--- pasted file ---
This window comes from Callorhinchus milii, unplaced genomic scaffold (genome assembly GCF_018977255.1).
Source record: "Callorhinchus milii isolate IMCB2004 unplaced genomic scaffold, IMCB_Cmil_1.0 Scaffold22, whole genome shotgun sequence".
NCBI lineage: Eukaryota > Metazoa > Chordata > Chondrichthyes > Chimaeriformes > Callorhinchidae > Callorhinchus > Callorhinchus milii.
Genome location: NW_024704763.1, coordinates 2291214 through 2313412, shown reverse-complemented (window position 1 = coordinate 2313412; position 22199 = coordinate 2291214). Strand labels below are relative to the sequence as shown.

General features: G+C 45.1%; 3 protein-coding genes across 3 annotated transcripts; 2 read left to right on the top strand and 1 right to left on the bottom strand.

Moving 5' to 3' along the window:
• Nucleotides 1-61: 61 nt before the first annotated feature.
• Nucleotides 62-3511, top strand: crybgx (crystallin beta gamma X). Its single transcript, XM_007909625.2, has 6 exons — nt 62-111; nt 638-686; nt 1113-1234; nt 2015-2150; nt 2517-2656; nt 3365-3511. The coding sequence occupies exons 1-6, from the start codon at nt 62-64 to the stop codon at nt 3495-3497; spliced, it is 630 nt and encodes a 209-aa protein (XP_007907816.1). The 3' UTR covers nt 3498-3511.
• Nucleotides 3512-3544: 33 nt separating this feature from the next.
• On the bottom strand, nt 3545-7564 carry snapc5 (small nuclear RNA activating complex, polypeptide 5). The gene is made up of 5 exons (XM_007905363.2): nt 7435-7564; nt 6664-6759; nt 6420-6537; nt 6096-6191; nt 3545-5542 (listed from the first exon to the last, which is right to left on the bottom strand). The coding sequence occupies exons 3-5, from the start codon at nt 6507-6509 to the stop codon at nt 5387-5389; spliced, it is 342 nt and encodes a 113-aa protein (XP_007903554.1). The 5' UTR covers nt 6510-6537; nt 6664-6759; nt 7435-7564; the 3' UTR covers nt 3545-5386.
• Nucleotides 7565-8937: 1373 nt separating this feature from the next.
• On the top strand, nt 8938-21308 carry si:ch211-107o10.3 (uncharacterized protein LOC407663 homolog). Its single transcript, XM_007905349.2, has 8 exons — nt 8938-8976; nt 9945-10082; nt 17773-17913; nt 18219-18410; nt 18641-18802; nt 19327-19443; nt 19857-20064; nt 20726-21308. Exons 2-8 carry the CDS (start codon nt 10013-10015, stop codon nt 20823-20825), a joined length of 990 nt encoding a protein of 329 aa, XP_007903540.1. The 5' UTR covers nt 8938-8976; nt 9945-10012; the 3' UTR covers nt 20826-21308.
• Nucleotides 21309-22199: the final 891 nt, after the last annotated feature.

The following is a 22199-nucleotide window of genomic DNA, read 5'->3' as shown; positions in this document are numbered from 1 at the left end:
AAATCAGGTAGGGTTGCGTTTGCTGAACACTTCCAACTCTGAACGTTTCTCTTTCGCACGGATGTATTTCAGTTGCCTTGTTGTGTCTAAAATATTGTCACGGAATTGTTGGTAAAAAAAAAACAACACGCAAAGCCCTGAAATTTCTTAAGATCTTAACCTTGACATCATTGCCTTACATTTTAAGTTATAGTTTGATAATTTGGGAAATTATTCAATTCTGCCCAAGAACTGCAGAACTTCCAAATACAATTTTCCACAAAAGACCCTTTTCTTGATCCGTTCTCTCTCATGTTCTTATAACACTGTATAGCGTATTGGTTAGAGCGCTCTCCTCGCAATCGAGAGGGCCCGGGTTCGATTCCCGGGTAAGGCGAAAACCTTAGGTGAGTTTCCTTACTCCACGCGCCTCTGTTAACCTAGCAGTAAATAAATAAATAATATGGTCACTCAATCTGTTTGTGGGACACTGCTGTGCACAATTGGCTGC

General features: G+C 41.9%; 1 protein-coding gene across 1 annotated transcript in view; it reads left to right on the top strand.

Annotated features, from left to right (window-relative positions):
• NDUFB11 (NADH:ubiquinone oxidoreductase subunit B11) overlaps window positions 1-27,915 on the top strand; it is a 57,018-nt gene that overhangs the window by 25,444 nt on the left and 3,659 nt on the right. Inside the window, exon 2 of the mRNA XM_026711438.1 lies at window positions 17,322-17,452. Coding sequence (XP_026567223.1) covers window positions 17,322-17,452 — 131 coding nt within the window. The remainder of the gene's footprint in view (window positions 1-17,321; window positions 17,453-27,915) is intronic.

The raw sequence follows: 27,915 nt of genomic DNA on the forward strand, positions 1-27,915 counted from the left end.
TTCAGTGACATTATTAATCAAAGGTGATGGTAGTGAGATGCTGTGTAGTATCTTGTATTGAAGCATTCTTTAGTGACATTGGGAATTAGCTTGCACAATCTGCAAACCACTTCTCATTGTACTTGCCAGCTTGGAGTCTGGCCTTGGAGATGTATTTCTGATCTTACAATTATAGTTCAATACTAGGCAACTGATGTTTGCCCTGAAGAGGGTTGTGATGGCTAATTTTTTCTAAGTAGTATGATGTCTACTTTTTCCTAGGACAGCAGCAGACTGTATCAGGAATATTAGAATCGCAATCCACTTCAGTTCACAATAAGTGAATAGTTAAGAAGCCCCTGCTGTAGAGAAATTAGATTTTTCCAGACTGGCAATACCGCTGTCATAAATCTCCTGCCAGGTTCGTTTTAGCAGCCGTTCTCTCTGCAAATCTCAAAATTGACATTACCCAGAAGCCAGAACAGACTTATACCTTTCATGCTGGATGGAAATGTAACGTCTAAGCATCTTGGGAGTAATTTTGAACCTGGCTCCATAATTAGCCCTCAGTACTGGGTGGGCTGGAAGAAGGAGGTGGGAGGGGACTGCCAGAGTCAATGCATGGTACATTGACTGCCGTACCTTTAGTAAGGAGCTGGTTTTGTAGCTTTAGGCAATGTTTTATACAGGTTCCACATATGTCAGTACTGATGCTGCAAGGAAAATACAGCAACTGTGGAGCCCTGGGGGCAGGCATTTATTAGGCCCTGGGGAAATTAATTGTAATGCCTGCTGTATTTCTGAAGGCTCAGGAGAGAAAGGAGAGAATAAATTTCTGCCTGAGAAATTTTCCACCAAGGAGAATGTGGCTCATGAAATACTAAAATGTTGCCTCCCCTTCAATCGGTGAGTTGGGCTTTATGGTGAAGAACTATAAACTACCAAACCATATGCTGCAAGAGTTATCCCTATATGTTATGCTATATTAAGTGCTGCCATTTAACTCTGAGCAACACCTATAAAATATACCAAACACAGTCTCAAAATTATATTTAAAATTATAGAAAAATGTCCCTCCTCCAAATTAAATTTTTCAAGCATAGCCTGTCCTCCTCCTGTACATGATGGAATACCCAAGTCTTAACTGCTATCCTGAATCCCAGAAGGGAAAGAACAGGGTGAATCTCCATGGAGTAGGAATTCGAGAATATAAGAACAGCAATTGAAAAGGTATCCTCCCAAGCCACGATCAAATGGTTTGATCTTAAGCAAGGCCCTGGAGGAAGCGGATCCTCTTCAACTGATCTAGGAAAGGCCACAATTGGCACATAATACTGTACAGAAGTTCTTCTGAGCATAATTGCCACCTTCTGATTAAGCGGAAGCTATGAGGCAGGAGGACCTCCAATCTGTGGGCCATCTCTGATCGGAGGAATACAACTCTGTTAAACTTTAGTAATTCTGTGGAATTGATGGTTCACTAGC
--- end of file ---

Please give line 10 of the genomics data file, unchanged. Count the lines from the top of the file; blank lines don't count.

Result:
• On the bottom strand, nt 3545-7564 carry snapc5 (small nuclear RNA activating complex, polypeptide 5). The gene is made up of 5 exons (XM_007905363.2): nt 7435-7564; nt 6664-6759; nt 6420-6537; nt 6096-6191; nt 3545-5542 (listed from the first exon to the last, which is right to left on the bottom strand). The coding sequence occupies exons 3-5, from the start codon at nt 6507-6509 to the stop codon at nt 5387-5389; spliced, it is 342 nt and encodes a 113-aa protein (XP_007903554.1). The 5' UTR covers nt 6510-6537; nt 6664-6759; nt 7435-7564; the 3' UTR covers nt 3545-5386.